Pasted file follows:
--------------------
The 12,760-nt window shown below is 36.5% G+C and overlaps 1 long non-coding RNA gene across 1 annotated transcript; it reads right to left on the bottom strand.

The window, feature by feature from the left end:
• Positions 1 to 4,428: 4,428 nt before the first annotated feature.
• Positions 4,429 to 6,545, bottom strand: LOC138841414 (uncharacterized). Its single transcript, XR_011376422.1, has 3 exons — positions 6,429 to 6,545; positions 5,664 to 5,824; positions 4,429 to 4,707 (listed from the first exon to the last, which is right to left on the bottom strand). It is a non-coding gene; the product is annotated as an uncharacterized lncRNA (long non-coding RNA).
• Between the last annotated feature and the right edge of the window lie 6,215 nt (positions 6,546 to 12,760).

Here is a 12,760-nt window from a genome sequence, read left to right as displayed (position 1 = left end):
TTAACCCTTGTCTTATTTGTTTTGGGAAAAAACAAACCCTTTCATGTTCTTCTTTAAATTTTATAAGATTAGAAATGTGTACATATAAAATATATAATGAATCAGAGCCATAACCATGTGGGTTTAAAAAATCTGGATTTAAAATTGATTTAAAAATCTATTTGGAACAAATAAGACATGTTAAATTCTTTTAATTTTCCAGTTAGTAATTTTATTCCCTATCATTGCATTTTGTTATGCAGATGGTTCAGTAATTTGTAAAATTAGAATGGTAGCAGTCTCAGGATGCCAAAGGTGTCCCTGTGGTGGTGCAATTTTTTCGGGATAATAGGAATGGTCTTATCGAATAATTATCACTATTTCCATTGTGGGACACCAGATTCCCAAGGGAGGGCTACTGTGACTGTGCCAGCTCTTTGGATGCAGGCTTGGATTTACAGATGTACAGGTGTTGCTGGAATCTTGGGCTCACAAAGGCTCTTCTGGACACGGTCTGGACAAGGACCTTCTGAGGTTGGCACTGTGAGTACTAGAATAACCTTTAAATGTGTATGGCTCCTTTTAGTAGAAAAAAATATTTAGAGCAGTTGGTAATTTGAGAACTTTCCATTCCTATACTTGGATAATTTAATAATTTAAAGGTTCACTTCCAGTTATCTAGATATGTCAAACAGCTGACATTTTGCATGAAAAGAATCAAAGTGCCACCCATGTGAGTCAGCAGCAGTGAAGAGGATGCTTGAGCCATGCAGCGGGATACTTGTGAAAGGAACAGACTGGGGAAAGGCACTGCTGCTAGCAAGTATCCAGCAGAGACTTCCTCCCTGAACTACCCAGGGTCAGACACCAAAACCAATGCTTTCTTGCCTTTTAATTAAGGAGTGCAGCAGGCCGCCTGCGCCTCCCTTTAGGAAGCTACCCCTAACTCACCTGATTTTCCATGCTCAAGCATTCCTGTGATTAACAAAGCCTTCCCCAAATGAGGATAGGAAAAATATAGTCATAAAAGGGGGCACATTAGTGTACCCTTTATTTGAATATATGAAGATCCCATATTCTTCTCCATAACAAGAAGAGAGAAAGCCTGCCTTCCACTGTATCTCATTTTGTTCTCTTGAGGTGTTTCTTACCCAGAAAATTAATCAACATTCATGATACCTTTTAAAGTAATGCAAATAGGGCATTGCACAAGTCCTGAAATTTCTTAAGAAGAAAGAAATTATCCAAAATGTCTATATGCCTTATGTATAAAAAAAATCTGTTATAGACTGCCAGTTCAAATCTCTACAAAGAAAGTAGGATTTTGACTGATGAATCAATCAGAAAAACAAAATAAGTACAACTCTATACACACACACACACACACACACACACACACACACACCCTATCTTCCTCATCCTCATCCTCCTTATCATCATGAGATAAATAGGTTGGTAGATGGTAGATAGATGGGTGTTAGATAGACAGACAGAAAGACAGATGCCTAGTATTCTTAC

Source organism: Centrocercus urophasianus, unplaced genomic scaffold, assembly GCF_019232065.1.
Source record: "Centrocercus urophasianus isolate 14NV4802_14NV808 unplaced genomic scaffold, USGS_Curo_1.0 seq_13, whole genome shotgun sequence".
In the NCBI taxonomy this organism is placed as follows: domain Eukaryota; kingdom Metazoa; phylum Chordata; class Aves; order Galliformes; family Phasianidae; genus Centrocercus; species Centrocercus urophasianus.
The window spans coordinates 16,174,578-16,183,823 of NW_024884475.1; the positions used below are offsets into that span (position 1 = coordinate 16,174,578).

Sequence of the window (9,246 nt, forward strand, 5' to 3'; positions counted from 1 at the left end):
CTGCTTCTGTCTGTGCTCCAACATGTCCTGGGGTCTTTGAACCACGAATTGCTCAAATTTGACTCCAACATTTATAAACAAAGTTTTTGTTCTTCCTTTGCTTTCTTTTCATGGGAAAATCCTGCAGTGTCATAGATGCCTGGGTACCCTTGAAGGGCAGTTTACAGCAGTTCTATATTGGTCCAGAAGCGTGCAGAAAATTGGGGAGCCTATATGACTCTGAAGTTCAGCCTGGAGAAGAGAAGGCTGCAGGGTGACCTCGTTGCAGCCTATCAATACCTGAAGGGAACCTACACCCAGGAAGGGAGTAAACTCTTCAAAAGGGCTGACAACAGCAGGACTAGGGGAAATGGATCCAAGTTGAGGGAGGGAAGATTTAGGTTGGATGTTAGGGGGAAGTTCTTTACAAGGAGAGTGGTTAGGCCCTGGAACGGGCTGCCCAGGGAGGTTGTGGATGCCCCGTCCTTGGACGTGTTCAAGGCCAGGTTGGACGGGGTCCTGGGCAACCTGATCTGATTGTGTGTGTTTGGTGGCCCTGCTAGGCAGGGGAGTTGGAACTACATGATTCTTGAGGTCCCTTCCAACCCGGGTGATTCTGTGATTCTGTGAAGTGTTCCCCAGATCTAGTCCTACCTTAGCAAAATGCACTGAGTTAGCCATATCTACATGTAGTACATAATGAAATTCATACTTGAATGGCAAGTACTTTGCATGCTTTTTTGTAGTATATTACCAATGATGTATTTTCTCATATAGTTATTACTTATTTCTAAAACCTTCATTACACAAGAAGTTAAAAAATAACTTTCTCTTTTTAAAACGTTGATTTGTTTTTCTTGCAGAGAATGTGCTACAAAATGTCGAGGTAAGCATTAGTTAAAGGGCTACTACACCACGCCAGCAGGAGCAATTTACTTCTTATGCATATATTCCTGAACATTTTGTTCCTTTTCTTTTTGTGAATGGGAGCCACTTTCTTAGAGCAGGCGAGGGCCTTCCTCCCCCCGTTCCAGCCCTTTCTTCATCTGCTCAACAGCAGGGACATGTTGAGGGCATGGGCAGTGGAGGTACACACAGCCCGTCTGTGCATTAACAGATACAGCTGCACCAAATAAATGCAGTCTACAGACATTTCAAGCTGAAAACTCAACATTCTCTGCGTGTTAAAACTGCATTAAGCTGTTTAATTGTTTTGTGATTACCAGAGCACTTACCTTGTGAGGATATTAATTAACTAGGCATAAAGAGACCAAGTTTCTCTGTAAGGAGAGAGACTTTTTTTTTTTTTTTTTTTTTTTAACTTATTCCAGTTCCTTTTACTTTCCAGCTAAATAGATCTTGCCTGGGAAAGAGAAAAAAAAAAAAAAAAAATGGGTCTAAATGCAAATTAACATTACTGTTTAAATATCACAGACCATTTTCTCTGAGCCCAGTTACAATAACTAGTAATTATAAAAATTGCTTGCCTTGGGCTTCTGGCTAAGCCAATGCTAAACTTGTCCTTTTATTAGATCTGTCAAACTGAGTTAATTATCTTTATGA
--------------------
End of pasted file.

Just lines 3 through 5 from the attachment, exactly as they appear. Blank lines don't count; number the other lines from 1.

• Positions 1 to 4,428: 4,428 nt before the first annotated feature.
• Positions 4,429 to 6,545, bottom strand: LOC138841414 (uncharacterized). Its single transcript, XR_011376422.1, has 3 exons — positions 6,429 to 6,545; positions 5,664 to 5,824; positions 4,429 to 4,707 (listed from the first exon to the last, which is right to left on the bottom strand). It is a non-coding gene; the product is annotated as an uncharacterized lncRNA (long non-coding RNA).
• Between the last annotated feature and the right edge of the window lie 6,215 nt (positions 6,546 to 12,760).